BMAG typically does not charge for project management services, provided projects do not require full-time commitment of BMAG resources over an extended period. Position support engagements typically carry an hourly rate charge, which is billed monthly through an internal accounting entry. This charge applies an incentive for customers to find permanent replacements for their open positions more quickly and avoid having internal resources on assignment longer than necessary.

As for assessing expertise, the group employs both formal and informal means to solicit feedback from its customers. During engagements, BMAG managers contact customers at standard milestone points to assess progress and ensure ongoing customer satisfaction. At the end of each engagement, the customer is asked to complete an online feedback survey to measure the extent to which the engagement met service and project expectations. The survey also assesses the customer's view of BMAG's institutional knowledge and functional expertise and whether the customer is likely to use BMAG in the future or recommend the group to others. BMAG staff are required to attend annual customer satisfaction workshops and related customer relationship training and refresher workshops. In addition, each BMAG associate's goal agreement contains a customer satisfaction element that is used to evaluate annual performance.

"It's been a great decade for BMAG," says Green. "The most important factor for sustaining this momentum has been having the right individuals on the team." Meanwhile, requests for internal assistance continue to grow in number and importance, adds Green. "That's the greatest testament to our success."

DAVE LAWLOR is senior associate vice president for finance for the George Washington University, Washington, D.C.

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Staffing an Internal Consulting Group

In this cash-strapped environment, not every institution has the resources to get an enterprise like the George Washington University's Business Management Analysis Group (BMAG) off the ground. My advice is to start small-seeding a team by getting half a dozen of your brightest, most talented people to commit from 10 percent to 20 percent of their time to a compelling, high-impact project that matters deeply to your institution's top leadership-preferably something achievable within a relatively concise time frame.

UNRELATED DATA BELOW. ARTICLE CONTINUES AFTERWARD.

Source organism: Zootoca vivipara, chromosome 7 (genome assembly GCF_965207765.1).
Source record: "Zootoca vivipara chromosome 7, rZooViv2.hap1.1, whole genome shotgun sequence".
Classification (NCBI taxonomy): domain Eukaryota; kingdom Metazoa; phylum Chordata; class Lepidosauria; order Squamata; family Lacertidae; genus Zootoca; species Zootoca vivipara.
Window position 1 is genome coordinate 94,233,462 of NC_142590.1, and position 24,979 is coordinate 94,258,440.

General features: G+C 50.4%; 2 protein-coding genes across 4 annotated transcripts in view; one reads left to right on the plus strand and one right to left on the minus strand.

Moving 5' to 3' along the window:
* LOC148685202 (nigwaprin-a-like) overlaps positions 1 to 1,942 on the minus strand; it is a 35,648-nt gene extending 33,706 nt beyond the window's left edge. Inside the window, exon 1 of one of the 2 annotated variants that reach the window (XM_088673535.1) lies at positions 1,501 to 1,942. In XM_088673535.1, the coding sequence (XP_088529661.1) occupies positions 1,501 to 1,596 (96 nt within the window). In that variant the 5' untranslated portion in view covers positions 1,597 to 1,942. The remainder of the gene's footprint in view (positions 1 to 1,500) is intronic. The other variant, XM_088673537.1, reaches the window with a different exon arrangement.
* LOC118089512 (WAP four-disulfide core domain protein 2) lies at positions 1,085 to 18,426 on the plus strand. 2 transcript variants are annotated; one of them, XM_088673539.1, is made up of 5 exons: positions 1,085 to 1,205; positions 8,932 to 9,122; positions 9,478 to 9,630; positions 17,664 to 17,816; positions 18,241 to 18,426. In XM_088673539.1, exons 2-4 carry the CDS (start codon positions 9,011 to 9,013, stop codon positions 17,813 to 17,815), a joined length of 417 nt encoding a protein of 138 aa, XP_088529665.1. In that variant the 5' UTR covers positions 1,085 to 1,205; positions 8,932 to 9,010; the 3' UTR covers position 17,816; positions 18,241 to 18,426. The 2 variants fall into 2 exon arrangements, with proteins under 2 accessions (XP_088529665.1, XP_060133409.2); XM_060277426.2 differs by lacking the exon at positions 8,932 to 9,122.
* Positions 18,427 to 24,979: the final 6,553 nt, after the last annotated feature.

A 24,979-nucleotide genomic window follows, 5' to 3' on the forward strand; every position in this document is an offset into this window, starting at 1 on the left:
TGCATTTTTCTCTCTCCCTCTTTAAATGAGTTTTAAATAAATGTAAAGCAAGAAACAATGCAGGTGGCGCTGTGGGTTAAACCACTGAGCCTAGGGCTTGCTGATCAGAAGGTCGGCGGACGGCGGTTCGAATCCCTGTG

If you select problems that are foremost in the mind of the university's chief financial or chief operating officer and then knock them out of the park, demand will follow, and support for an internal consulting organization will grow. Build your team slowly over time, leveraging the time of more people as efficiencies are developed and capacity is created. Finally, be highly selective regarding who you place on the team.

Critical attributes. Individuals must be change agents, must be customer-focused, and must understand that their role is to support the overall mission of the university. We look for five attributes when recruiting BMAG members:

  • Acute peripheral vision.
  • Personal ownership of projects.
  • Ability to deal with ambiguity.
  • Desire to influence others.
  • Ability to be relentlessly results-oriented.

Employees who have these attributes succeed in BMAG. Our goal is to have the strongest players in finance who want to spend time working on initiatives because they see the opportunity to contribute in new and different ways to GW's broader mission. In short, we seek the best people and give them the most challenging assignments. While expectations are high, strong performance is rewarded with choice assignments.

 Training ground. Because team members cultivate a broad understanding institutionally, BMAG members are frequently welcomed by groups they have worked with into senior financial and administrative roles elsewhere in the university. Andrew Salzman, who was hired by BMAG after serving as a member of GW's IT department for five years, was recently tapped to serve as finance director of the GW School of Business. He views BMAG as an invaluable training ground for high-level positions within the university.

 "BMAG provided me with the opportunity to learn considerably more about GW operations and, in turn, to work on information sharing and coordinated change management over a wide body of issues," explains Salzman. "Shifting roles to a university operational director is a natural transition that many BMAG members make to gain new experience while leveraging institutional knowledge. As an alumnus, I brought a wealth of institutional knowledge to my new role. Likewise, as BMAG continues to manage new projects, I can serve as a conduit of information back to them and help them identify front-line issues and concerns."

With this level of synergy, BMAG's reach and ability to harness cross-functional collaboration will only continue to strengthen over time.

DAVE LAWLOR is senior associate vice president for finance for the George Washington University, Washington, D.C.